Bracknell Film Society Selection

First of four shows this month


To book a ticket for this and forthcoming BFS screenings please contact the SHP Box Office on 01344 484123 or click the logo below to book via the SHP website.
Tickets: Mon-Thur evenings & all matinees £9.10, Conc £8.10, Members £7.50
Fri-Sun evenings £9.10, Members £7.50
BFS Members £7.10 for BFS films - you may be asked to show your membership card. Phone reservations can be held for 4 days.

Tuesday 8th January 7.30pm




Director: Charles Lane, US, 1989, 100 minutes
Cast: Charles Lane, Nicole Alysia, Tom Alpern
A street artist rescues a toddler after her father is stabbed. A rare outing
for a film Michel Hazanavicius cites as inspiration for The Artist.
With all the elements of the great silent comedies: physical grace,
perfect timing and sly social commentary, it's very, very funny.


Shot quickly and cheaply in the winter of 1987, this consistently imaginative and enjoyable film follows a homeless Greenwich Village street artist (played by Lane) who forms a bond with a toddler after he witnesses her father being murdered. While evading the police (his fingerprints are on the knife), he cares for the young innocent, and embarks on a tentative, and touchingly improbable, romance with a beautiful businesswoman (Sandye Wilson) who comes to sit for a painting. Inspired by Charlie Chaplin and Harold Lloyd, the film moves with a clean, well-paced narrative, leaning on Marc Marder’s flexible score—which runs the gamut from lush orchestral arrangements, to faux mariachi, and pre-Seinfeld slap-bass riffs—for emotional shading. The diminutive, wide-eyed Lane is an expressive physical comedian, while his relationship with the toddler (played by Lane’s own daughter, which explains their magnetic bond) is especially moving.

Yet Sidewalk Stories is far flintier than any top-line synopsis might suggest, and its re-release feels particularly timely given the continuing plight of New York’s multitudinous homeless. The issue of New York’s class and wealth divide, even before today’s extremes, is made apparent from the film’s opening, which cuts from Wall Street types going about their frantic commutes, to the story’s central locale: the bustling strip on Sixth Avenue between 3rd and 4th Streets next to the basketball courts and opposite the Waverly Cinema (now IFC Center). Here tramps and street artists, including Lane’s never-named character, are hustling and grifting to survive, and it is largely in this world that the film remains. Reminiscent of the unnamed protagonist of Invisible Man, Lane’s artist holes up on the fringes of society—inside an abandoned church—stealing electricity to illuminate his spartan existence. In the film’s final moments, ambient sound unexpectedly bleeds through, and we hear the clamoring of the collected homeless—suddenly, literally, given a voice.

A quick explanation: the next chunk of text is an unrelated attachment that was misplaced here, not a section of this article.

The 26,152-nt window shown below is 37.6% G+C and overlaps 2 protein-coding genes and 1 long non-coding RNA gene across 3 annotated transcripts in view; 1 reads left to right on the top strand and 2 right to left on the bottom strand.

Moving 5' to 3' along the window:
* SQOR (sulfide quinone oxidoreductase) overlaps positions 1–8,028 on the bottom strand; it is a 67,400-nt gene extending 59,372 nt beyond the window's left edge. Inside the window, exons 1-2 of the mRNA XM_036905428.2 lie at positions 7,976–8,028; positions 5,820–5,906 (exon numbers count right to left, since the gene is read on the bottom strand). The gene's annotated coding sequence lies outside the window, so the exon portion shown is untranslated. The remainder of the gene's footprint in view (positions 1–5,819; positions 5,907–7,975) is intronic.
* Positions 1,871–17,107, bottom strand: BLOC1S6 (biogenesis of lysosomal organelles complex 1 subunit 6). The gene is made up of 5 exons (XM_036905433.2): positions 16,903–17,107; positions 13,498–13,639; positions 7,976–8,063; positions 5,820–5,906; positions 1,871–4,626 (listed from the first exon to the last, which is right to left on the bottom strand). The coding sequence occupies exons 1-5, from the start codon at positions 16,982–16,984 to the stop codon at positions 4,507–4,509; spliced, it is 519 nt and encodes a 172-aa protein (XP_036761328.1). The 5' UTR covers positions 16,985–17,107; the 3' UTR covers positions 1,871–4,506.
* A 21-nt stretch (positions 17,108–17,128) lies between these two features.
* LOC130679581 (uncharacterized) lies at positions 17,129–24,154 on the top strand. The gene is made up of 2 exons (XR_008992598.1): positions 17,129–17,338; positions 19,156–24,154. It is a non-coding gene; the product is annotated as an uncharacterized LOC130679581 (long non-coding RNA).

The effect is startling, but till then the quietly radical nature of Sidewalk Stories lies in the dialectical tension between its whimsically nostalgic formal approach and its bold representation of pressing contemporary issues. While The Artist was set in the safely fossilized world of silent-era filmmaking, there’s something genuinely strange about seeing New York—one of the world’s most famously rambunctious cities—drained of sound and color. Within this monochrome metropolis, Lane engages with the issue of discrimination on the basis of race, and frequently populates the frame with political messages: a huge banner, behind the sidewalk’s row of street performers, calling for the preservation of the Greenwich Village Waterfront; or a Keith Haring poster bearing an anti-Apartheid message, prominently displayed in the Upper West Side apartment of the artist’s love interest.

In his 1993 book Framing Blackness: The African American Image on Film, Ed Guerrero astutely places Sidewalk Stories alongside the likes of Wendell B. Harris’s Chameleon Street (89) and Julie Dash’s Daughters of the Dust (90) in the small band of artistically daring films of the era to offer refreshingly original visions of black life.

Extracted from at article by Ashley Clark in Film Comment magazine published by the Film Society of Lincoln Center. October 30, 2013